others again whose existence dated Quickly we fly through the from several weeks back. Those government of Penza, to whose emigrants who wish to go to the prosperity a multitude of windAmur of course perform the jour- mills testify. Acres of rye creep ney by sea (forty-five days) from close up to the railway track and Odessa ; but there were families extend unbroken out of sight. At settled in Tobolsk government length we reach the Volga, Russia's last summer who had come back “most kindly nurse.
The great overland from that distant country, waterway seems dark and muddy being discontented with the grant from the height of the noble iron they had received there. In one bridge that through 600 sajens 1 case a family, after spending all spans her breadth.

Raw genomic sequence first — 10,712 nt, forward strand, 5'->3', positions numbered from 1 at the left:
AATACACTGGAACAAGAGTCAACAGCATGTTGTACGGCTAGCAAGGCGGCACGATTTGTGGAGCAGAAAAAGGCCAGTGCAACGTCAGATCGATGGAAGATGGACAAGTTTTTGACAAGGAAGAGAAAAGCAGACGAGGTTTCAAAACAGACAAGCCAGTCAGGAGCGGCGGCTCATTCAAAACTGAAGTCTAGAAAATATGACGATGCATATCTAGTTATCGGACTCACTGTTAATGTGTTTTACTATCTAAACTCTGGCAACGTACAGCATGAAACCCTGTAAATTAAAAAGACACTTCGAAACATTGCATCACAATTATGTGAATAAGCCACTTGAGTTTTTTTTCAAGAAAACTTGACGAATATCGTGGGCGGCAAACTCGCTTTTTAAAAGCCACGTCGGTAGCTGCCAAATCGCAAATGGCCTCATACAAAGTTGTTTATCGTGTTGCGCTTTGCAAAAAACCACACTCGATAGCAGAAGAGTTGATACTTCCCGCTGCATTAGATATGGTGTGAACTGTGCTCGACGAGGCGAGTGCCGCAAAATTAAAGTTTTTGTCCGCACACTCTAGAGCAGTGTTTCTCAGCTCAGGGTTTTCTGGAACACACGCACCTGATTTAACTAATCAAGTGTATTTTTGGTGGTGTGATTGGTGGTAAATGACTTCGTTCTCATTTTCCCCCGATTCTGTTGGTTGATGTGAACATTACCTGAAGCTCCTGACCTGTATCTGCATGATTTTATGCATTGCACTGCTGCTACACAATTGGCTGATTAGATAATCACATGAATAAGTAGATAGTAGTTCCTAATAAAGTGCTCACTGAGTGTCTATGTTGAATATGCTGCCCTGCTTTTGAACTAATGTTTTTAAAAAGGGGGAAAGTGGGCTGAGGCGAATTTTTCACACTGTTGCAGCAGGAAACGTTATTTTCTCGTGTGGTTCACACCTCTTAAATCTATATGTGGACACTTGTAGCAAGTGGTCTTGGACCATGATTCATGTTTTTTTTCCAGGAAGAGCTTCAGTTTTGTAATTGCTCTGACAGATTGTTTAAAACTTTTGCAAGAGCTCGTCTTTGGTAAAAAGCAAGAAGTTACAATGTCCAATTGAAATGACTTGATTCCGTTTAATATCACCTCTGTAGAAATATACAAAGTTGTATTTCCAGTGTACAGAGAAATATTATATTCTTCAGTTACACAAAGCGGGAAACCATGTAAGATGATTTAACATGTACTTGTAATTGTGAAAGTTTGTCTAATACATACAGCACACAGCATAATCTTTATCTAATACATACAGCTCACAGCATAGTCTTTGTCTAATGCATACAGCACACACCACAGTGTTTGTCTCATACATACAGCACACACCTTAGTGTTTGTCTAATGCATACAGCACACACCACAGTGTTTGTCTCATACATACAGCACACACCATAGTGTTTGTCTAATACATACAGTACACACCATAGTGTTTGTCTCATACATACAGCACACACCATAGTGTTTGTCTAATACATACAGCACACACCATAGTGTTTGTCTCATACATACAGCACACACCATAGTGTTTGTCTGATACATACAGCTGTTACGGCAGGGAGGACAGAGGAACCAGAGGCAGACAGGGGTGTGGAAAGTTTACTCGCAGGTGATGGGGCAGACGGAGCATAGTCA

The low left they had (3000 roubles) on the bank, flooded at parts and thickly journey to the Amur district and wooded with small shrubs and trees back, had settled down in Tobolsk that hug the river's brink, soon penniless.
disappears, in contrast with the The journey from Tula towards other bank, in height 100 feet or Siberia cannot be called interest- so, covered with luxuriant vegetaing. A painfully flat landscape, tion; and you may even see a monotony of scenery, everywhere scrap of sandy beach from which the tracks of the settler: that is the river has retreated, lying beall. Thus at Riajsk one side of side the dark current. the platform presented the same We pass a village.